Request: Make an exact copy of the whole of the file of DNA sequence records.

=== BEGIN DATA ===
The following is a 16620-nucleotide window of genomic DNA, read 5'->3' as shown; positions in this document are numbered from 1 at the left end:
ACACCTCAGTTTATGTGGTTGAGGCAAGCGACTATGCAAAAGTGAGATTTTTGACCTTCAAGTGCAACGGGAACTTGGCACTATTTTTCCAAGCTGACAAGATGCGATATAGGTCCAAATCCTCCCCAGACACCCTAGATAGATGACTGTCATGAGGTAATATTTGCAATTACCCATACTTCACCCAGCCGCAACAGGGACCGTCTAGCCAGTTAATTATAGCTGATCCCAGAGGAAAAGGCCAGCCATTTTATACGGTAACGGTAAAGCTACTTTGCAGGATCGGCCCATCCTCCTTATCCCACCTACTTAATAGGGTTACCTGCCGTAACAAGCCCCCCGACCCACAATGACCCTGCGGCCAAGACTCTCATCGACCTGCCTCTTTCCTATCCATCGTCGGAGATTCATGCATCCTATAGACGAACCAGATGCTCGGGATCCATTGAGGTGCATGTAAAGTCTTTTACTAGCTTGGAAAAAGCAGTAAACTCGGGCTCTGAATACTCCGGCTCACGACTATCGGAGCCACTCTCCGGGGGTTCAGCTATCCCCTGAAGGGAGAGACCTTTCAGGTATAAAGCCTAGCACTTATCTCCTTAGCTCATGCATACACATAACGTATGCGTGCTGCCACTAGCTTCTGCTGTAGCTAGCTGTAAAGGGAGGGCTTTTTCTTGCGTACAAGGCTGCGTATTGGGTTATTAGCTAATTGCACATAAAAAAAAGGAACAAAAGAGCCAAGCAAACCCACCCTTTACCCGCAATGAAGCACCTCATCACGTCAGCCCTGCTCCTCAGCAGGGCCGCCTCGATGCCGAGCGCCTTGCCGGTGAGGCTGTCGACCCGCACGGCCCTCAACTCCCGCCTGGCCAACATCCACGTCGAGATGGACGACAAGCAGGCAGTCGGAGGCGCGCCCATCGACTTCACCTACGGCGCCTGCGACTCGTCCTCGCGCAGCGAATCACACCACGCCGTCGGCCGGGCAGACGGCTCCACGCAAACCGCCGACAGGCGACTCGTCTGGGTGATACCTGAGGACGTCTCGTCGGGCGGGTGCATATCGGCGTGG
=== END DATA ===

The following is a 16620-nucleotide window of genomic DNA, read 5'->3' as shown; positions in this document are numbered from 1 at the left end:
ACACCTCAGTTTATGTGGTTGAGGCAAGCGACTATGCAAAAGTGAGATTTTTGACCTTCAAGTGCAACGGGAACTTGGCACTATTTTTCCAAGCTGACAAGATGCGATATAGGTCCAAATCCTCCCCAGACACCCTAGATAGATGACTGTCATGAGGTAATATTTGCAATTACCCATACTTCACCCAGCCGCAACAGGGACCGTCTAGCCAGTTAATTATAGCTGATCCCAGAGGAAAAGGCCAGCCATTTTATACGGTAACGGTAAAGCTACTTTGCAGGATCGGCCCATCCTCCTTATCCCACCTACTTAATAGGGTTACCTGCCGTAACAAGCCCCCCGACCCACAATGACCCTGCGGCCAAGACTCTCATCGACCTGCCTCTTTCCTATCCATCGTCGGAGATTCATGCATCCTATAGACGAACCAGATGCTCGGGATCCATTGAGGTGCATGTAAAGTCTTTTACTAGCTTGGAAAAAGCAGTAAACTCGGGCTCTGAATACTCCGGCTCACGACTATCGGAGCCACTCTCCGGGGGTTCAGCTATCCCCTGAAGGGAGAGACCTTTCAGGTATAAAGCCTAGCACTTATCTCCTTAGCTCATGCATACACATAACGTATGCGTGCTGCCACTAGCTTCTGCTGTAGCTAGCTGTAAAGGGAGGGCTTTTTCTTGCGTACAAGGCTGCGTATTGGGTTATTAGCTAATTGCACATAAAAAAAAGGAACAAAAGAGCCAAGCAAACCCACCCTTTACCCGCAATGAAGCACCTCATCACGTCAGCCCTGCTCCTCAGCAGGGCCGCCTCGATGCCGAGCGCCTTGCCGGTGAGGCTGTCGACCCGCACGGCCCTCAACTCCCGCCTGGCCAACATCCACGTCGAGATGGACGACAAGCAGGCAGTCGGAGGCGCGCCCATCGACTTCACCTACGGCGCCTGCGACTCGTCCTCGCGCAGCGAATCACACCACGCCGTCGGCCGGGCAGACGGCTCCACGCAAACCGCCGACAGGCGACTCGTCTGGGTGATACCTGAGGACGTCTCGTCGGGCGGGTGCATATCGGCGTGG